Reconsiderng a Napa Valley Legend; Robert Mondavi Winery
Posted by Gabe on March 7, 2011
As we’ve grown precipitously as a wine drinking nation over the last couple of decades our choices have also increased. The number of outlets selling wine is way up and the options we have once we go there are in sharp contrast to what was available a number of years ago. The temptation in our culture is also to chase the new hot thing. Sometimes that leaves little room to reconsider or reconnect with something we already love. In this case that something is the Robert Mondavi Winery. There was no greater ambassador for both California wines and the importance of wine on our tables in this country than Robert Mondavi. Napa Valley and perhaps the entire US wine industry would look radically different today if not for the chances he took and the advances, in quality and more, that he championed. In the sea of wine that’s out there it’s easy to forget that. Recently I had the opportunity to taste through some current and older releases with winemaker Genevieve Janssens.
Tasting both new offerings and an older Cabernet Sauvignon really showed off the quality of winemaking that is still going on at this venerable Napa Valley house. A particular standout was the 2007 I Block Fume Blanc. This wine is made in tiny quantities (207 cases) and sourced from a specific block of the To Kalon vineyard. It was one of the more impressive Sauvignon Blancs I’ve tasted in quite awhile. At three plus years old it’s fresh and vibrant and still has plenty of life ahead of it. It’s only available through the winery (SRP $75) and well worth the extra effort to get it.
The event took place at Hearth Restaurant in New York and this allowed us to taste these wines as they are meant to be consumed; side by side with food. I sampled the 2008 Napa Valley Chardonnay with a rotating cast of different appetizers. This wine was produced with fruit sourced in Carneros (58%), East Napa foothills (29%), Sonoma County (10%), other Napa vineyards (3%). 69% of the juice was fermented in barrel; 13% of them were new. The balance was fermented in stainless steel. This Chardonnay which is widely available has a suggested retail price of $20. Orchard fruit aromas fill the nose of this wine along with a hint of spice. Golden delicious apple, pear, pineapple and guava all make their presence know through the palate. Minerals, apple pie crust and baker’s spice are each part of the finish which has impressive length for a Chardonnay in this price category. The use of oak here was judicious and it adds to the complexity, as opposed to some Chardonnays where it becomes a distraction. The bottom line is that this wine pairs well with a wide array of different foods and also drinks beautifully on its own. It’s one of the work horses in the Mondavi portfolio and it’s well worth trying if you haven’t had it in awhile.
Two vintages of the Reserve Cabernet Sauvignon were impressive for different reasons. The 1996 Robert Mondavi Winery Cabernet Sauvignon Reserve is an excellent example of the age worthiness of good Oakville Cabernet Sauvignon. Most (79%) of the fruit for it came from Oakville; much of it from To Kalon. When Robert Mondavi spoke of comparing Napa wines to his French counterparts it was wines like the reserve Cabernet that I bet he had in mind. This wine still has plenty of fruit on it, but it’s also become earthier and softer. It’s a pleasure to drink both with food and without.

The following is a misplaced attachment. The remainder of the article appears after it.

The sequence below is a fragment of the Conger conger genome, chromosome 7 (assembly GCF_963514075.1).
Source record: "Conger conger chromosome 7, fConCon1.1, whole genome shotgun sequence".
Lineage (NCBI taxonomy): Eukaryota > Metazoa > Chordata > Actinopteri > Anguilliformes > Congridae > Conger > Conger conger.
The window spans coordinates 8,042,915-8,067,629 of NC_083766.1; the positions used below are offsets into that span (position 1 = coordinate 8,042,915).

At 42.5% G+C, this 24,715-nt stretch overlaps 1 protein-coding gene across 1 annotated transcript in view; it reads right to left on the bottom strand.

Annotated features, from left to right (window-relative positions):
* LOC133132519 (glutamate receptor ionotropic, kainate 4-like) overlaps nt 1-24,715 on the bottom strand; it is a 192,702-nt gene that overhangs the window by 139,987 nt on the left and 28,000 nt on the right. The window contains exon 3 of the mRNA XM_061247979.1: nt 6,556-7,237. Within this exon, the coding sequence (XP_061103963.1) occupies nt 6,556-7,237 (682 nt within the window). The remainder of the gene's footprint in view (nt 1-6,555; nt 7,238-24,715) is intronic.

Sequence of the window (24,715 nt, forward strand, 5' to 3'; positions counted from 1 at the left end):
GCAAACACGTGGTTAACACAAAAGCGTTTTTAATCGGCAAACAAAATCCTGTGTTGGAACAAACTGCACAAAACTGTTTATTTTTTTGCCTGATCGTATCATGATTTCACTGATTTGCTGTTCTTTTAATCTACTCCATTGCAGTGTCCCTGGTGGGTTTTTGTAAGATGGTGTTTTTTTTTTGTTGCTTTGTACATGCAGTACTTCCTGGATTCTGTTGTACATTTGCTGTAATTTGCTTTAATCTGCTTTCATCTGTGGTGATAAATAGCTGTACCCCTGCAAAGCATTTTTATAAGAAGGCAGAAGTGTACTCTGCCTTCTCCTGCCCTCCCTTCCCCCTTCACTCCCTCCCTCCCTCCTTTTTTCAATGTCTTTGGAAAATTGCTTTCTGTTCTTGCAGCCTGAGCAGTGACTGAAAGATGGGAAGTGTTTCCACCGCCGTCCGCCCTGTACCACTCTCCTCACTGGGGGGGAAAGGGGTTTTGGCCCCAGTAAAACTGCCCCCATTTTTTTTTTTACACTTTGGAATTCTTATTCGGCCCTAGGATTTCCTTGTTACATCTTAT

The Robert Mondavi Winery 2007 Cabernet Sauvignon was made entirely with fruit from Oakville and 93% of it from To Kalon. This wine is bigger, bolder and a bit brasher today. It has firm tannins that need some time in the bottle or some aeration to soften a bit. The elements which make the 1996 so drinkable today are also there in the 2007. It’s simply loaded with fruit and spice flavors that are accented by the time spent in barrel. Just less than 10,000 cases were produced and it has a suggested retail price of $135. Ultimately, the 2007 has the hallmarks of a wine that promises to be an even more impressive effort than the 1996. The question after purchasing it is if you have patience. It’s very enjoyable now, particularly with full flavored foods. However if you give it 5 or 10 years of proper storage you’ll be rewarded with a slightly mellower, more resolved wine that will just knock your socks off. You really can’t go wrong either way, it depends which experience you prefer.
Tasting these wines and several others with food, over a leisurely evening made a couple of facts crystal clear. Most importantly if you haven’t had wines from the flagship Robert Mondavi Winery in Napa Valley for a while, it’s high time to revisit them. Their releases still showcase some of the best that Napa Valley has to offer. This was apparent both in widely available wines like the Chardonnay and Cabernet as well as small production items like the I Block Fume Blanc. The other point is that as much attention as the To Kalon Vineyard gets, it should probably get more. The wines that were sourced there show off a tremendous sense of place and are simply impressive efforts. Genevieve Janssens who has been making the wines at Robert Mondavi Winery since 1997 (she worked at Opus One previously) is doing an impressive job shepherding the philosophy of Mr. Mondavi into the future. The best way to thank her for that effort is to taste these wines.